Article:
Words of Advice:

"Never Feel Sorry For Anyone Who Owns an Airplane."-- Tina Marie

If Something Seems To Be Too Good To Be True, It's Best To Shoot It, Just In Case." -- Fiona Glenanne

Flying the Airplane is More Important than Radioing Your Plight to a Person on the Ground
Who is Incapable of Understanding or Doing Anything About It.
" -- Unknown

"There seems to be almost no problem that Congress cannot, by diligent efforts and careful legislative drafting, make ten times worse." -- Me

"What the hell is an `Aluminum Falcon'?" -- Emperor Palpatine

"Eck!" -- George the Cat

Tuesday, February 17, 2009

That Ship is Fraked!

The USS Port Royal, a Ticonderoga class guided missile cruiser, ran aground about 12 days ago.

I'll have more later, as it is late. My information is that the Port Royal is well and truly fucked up. This is what they are saying publicly:
The incident damaged the bow-mounted sonar housing and struts, shafts and propellers. Tips of the blades from the props were sheared off, officials said.
It is apparently a lot worse than that. Both the newspaper article and Wikipedia are saying that the ship's captain was "temporarily relieved" of his command. Don't believe a word of the "temporarily" part. If the surface navy works the same way now as it did in the past, the only way he is ever going to sea again is if he buys a ticket for a cruise ship.


Dusty said...

I gulped when I heard about it a couple days ago.

He is so fucked...but deservedly so. How do you ground a ship like that?

Cujo359 said...

Going to sea again, perhaps? ;) Either that, or the Navy's become much harsher.

I assumed when I first read about this that the captain of that ship was out of a job. It's hard to imagine what he was doing in such shallow water. Clearly, he wasn't paying attention to where the bottom was.

Comrade E.B. Misfit said...

I fixed that typo, Cujo. Thanks.

Wicked Penguin said...
This comment has been removed by the author.
Wicked Penguin said...

Considering the Ticos cost around a billion each, I wonder what the final bill's going to be. Needless to say, the initial estimate includes one captain's career.

This is a kind of off-topic story, but it does involve a ship grounding... and Russians. I thought you might get a chuckle.

About 10 years ago, I visited St. Petersburg, Russia on a cruise ship. For our departure, the Russians sent a harbor pilot to guide the ship out of the port's narrow channel. Here's a Google Maps shot of it. You can see it's a narrow channel.

I was inside the ship, goofing off, when suddenly the whole ship tilted. It was subtle, not quite a lurch, but when I went outside we were at a 5 or 10 degree list. And... we weren't moving.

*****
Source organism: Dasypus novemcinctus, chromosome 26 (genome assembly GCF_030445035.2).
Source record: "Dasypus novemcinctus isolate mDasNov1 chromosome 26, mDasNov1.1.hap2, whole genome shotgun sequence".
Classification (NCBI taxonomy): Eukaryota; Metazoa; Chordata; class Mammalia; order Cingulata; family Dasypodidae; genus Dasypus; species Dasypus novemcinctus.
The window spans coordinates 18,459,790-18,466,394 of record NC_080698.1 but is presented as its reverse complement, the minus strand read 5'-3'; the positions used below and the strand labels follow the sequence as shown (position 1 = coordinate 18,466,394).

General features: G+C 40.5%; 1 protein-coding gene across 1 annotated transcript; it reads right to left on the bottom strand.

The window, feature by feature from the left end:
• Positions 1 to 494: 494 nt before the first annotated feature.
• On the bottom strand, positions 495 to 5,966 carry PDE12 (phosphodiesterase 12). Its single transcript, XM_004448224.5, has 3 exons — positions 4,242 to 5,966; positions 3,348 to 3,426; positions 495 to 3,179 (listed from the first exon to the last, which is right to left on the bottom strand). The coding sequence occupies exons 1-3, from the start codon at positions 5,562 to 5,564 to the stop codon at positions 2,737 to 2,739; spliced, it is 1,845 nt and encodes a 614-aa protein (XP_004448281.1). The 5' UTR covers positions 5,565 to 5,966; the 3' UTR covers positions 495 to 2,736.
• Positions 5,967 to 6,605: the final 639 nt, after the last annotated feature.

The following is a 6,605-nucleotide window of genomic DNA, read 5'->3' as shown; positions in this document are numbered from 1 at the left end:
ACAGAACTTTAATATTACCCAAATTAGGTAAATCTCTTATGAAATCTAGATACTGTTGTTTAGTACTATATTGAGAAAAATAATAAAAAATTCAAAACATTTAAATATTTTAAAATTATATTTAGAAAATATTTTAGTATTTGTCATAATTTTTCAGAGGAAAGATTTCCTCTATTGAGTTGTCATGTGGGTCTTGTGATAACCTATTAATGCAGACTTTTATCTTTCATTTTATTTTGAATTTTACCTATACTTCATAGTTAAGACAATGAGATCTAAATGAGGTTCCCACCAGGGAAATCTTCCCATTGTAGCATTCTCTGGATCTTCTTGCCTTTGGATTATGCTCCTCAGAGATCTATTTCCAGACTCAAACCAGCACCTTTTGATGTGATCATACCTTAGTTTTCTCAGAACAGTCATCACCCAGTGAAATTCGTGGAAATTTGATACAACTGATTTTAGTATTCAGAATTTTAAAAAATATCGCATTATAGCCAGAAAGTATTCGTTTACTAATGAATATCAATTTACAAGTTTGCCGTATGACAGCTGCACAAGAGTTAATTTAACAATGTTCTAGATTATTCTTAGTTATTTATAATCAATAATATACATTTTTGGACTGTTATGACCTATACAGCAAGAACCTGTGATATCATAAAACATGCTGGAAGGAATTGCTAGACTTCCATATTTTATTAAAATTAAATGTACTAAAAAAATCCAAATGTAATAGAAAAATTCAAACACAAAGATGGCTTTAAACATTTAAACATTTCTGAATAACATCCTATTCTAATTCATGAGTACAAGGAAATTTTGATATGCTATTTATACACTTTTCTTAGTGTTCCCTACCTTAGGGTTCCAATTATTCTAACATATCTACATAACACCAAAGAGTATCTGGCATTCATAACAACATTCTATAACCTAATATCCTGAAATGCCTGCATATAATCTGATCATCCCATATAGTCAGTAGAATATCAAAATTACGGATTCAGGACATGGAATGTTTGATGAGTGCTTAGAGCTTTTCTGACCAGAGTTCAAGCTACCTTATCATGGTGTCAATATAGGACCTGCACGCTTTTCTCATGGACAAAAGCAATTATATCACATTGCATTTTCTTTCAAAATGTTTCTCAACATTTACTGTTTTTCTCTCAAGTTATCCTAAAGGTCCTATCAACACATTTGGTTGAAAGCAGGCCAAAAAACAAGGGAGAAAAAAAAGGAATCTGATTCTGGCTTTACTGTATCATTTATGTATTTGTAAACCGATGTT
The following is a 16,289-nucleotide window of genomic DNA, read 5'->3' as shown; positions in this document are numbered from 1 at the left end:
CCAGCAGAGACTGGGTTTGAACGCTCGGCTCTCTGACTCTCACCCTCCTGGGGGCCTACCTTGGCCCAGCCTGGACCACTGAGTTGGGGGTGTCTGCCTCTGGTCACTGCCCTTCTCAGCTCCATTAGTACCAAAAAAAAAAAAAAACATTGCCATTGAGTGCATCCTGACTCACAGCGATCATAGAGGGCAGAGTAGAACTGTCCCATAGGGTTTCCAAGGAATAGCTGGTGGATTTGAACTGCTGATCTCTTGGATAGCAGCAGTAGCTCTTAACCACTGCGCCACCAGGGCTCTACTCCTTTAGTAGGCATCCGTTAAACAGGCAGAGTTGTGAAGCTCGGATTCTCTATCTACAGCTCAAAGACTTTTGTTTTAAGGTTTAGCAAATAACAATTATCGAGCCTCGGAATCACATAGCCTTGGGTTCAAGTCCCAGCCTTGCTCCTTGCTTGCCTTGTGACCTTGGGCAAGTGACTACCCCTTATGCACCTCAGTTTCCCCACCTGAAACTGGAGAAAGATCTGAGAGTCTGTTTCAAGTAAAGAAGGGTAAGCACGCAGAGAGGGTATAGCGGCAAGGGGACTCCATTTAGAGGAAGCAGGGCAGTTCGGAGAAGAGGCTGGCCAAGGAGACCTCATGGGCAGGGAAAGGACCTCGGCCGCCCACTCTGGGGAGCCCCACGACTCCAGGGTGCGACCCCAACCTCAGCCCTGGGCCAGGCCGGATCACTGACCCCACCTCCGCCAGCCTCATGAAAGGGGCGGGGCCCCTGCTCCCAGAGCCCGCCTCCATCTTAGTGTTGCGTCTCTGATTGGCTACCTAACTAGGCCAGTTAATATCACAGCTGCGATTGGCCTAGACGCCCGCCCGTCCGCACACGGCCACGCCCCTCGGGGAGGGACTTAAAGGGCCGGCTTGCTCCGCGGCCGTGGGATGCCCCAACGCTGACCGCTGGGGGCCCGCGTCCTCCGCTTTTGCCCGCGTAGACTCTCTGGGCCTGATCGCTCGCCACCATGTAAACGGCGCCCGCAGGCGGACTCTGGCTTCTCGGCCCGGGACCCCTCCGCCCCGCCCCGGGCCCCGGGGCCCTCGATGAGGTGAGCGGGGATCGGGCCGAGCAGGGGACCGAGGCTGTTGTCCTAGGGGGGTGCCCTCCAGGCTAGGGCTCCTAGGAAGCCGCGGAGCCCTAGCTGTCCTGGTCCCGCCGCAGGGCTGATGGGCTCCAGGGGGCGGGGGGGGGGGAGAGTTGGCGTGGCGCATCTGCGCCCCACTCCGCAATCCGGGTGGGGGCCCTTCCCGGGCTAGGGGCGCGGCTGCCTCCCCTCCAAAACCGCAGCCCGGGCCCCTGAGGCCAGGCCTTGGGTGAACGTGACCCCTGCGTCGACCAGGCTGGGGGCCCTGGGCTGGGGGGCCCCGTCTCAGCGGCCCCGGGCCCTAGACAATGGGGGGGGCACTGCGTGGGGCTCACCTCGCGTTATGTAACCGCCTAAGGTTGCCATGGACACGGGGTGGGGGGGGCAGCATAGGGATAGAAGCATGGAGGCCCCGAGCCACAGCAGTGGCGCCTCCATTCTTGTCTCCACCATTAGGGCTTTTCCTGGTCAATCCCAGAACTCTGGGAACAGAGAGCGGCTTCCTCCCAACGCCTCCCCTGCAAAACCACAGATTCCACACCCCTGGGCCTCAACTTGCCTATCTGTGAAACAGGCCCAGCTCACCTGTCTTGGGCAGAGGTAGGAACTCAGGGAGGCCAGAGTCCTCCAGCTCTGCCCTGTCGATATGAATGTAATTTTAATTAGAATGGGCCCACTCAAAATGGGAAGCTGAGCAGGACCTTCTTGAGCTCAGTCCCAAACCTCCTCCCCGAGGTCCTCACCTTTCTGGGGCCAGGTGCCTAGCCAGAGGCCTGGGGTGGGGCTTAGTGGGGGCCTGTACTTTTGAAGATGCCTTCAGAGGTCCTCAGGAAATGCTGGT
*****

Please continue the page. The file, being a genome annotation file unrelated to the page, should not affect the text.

Our trusty Russian harbor pilot put us aground, only a few hundred feet shy of this famous Leningrad sign which still stands at the tip of the port's entrance channel, right in front of that enormous fuel tank farm. There may have been a wind shift, as a storm was rolling in at the time. You'd be surprised how much effect the wind has on a slab-sided cruise ship.

They called in tugboats and divers. It took a long, long time for them to pull us off, even with the tugs going full bore and churning up the water like crazy. Once we were free, it another while for the divers to check out the ship's hull. In the meantime, our little cruise ship effectively shut down St. Petersburg's port.

I'm not sure what happened to the captain of our ship. Even though we were under the command of the harbor pilot, it's still his vessel. I will say that I think one of the stabilizers might have been damaged, because the transition back across the North Sea was the roughest sea journey I've ever taken. I'm not seasickness prone, and I spent the entire day in bed.

The funniest part of the whole deal were the Russian sailors and dockworkers. A group gathered on the shore on our port side, laughing at us and our predicament, smoking cigarettes (Only feet away from HUGE fuel tanks), and returning friendly waves. Some passengers tossed them cigarettes and booze, as if they needed them - a few were clearly already drunk. I have a picture of them in an album somewhere. I'll never be sure if they were laughing at us or with us, but I'm pretty sure it was the former. :)

Just one more interesting moment in an already fascinating trip to Russia. Hermitage? Check. Nevsky Prospekt? Check. Cruiser Aurora? Check. Running your ship aground and blocking Russia's most prominent northern port and get made-fun-of by a bunch of Russian sailors? Double check.